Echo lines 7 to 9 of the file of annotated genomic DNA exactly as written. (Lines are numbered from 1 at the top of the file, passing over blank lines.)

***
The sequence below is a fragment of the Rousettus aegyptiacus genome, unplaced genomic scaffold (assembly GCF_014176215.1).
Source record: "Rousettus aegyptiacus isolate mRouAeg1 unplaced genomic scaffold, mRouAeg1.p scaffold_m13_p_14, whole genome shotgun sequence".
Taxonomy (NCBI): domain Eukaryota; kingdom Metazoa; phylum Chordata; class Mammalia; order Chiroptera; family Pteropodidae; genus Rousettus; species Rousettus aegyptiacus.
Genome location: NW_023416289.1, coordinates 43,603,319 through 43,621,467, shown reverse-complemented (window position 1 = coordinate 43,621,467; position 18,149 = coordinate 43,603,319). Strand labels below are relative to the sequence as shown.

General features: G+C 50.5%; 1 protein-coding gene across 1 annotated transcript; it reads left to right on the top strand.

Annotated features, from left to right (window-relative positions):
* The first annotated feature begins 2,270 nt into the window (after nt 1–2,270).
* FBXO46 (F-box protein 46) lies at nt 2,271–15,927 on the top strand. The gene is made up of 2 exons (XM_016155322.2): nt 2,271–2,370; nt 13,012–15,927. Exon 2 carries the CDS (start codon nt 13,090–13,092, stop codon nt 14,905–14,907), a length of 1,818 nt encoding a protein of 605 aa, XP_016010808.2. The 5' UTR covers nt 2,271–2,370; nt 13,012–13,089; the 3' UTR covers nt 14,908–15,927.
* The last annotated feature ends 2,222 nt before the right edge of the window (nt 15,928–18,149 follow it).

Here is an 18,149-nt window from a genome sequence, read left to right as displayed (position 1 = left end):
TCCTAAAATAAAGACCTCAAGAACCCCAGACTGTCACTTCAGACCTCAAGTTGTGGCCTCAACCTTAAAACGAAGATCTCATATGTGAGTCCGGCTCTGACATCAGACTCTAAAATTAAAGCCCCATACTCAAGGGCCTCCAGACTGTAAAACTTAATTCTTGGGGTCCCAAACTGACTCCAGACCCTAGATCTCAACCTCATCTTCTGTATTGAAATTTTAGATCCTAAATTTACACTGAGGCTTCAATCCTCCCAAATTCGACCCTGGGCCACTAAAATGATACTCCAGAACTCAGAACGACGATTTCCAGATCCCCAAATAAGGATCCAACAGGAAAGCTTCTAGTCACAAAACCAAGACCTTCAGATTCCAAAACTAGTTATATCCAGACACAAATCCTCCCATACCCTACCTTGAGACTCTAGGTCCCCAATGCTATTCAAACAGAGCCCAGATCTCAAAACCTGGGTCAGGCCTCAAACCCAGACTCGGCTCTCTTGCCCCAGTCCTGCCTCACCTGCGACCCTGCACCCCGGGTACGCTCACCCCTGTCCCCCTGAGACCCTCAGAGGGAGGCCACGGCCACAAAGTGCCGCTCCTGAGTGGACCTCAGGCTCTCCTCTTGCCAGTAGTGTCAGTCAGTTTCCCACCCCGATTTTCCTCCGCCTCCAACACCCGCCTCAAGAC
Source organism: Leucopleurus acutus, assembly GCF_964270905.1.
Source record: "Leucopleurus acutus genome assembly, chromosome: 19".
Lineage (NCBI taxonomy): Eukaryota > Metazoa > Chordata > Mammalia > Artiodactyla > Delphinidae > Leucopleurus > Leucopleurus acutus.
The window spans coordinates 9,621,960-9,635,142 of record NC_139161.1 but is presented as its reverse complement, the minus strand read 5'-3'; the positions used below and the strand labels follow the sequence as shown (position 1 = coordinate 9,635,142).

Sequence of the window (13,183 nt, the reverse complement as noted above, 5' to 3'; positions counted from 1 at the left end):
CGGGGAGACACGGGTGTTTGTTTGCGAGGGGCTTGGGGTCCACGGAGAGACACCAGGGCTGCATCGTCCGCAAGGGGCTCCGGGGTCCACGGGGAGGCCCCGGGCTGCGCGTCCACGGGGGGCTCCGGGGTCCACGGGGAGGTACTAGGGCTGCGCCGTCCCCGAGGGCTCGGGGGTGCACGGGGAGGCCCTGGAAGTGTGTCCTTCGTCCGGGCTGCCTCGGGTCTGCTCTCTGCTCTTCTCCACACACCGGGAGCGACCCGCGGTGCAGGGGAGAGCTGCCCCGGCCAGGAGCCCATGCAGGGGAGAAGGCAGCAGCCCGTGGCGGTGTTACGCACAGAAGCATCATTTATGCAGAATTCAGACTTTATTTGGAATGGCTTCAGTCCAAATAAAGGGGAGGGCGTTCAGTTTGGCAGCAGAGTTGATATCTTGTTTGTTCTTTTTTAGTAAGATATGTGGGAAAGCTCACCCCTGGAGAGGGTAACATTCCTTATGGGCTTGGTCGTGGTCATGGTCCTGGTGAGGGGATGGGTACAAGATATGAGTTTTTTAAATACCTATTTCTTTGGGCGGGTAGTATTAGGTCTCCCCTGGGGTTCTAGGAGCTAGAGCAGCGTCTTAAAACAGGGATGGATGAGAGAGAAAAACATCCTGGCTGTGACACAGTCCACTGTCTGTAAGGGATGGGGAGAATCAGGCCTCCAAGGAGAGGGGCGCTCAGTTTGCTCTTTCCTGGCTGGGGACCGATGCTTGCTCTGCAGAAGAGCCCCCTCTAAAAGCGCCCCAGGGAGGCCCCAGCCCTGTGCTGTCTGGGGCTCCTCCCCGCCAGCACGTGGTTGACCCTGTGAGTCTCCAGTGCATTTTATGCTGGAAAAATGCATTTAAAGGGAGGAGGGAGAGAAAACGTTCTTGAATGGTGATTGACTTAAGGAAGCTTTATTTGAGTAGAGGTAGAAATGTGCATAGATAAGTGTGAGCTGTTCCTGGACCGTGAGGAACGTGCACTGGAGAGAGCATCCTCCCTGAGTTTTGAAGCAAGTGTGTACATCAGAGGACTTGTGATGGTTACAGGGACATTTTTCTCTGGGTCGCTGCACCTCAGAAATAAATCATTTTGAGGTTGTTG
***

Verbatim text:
* The first annotated feature begins 2,270 nt into the window (after nt 1–2,270).
* FBXO46 (F-box protein 46) lies at nt 2,271–15,927 on the top strand. The gene is made up of 2 exons (XM_016155322.2): nt 2,271–2,370; nt 13,012–15,927. Exon 2 carries the CDS (start codon nt 13,090–13,092, stop codon nt 14,905–14,907), a length of 1,818 nt encoding a protein of 605 aa, XP_016010808.2. The 5' UTR covers nt 2,271–2,370; nt 13,012–13,089; the 3' UTR covers nt 14,908–15,927.
* The last annotated feature ends 2,222 nt before the right edge of the window (nt 15,928–18,149 follow it).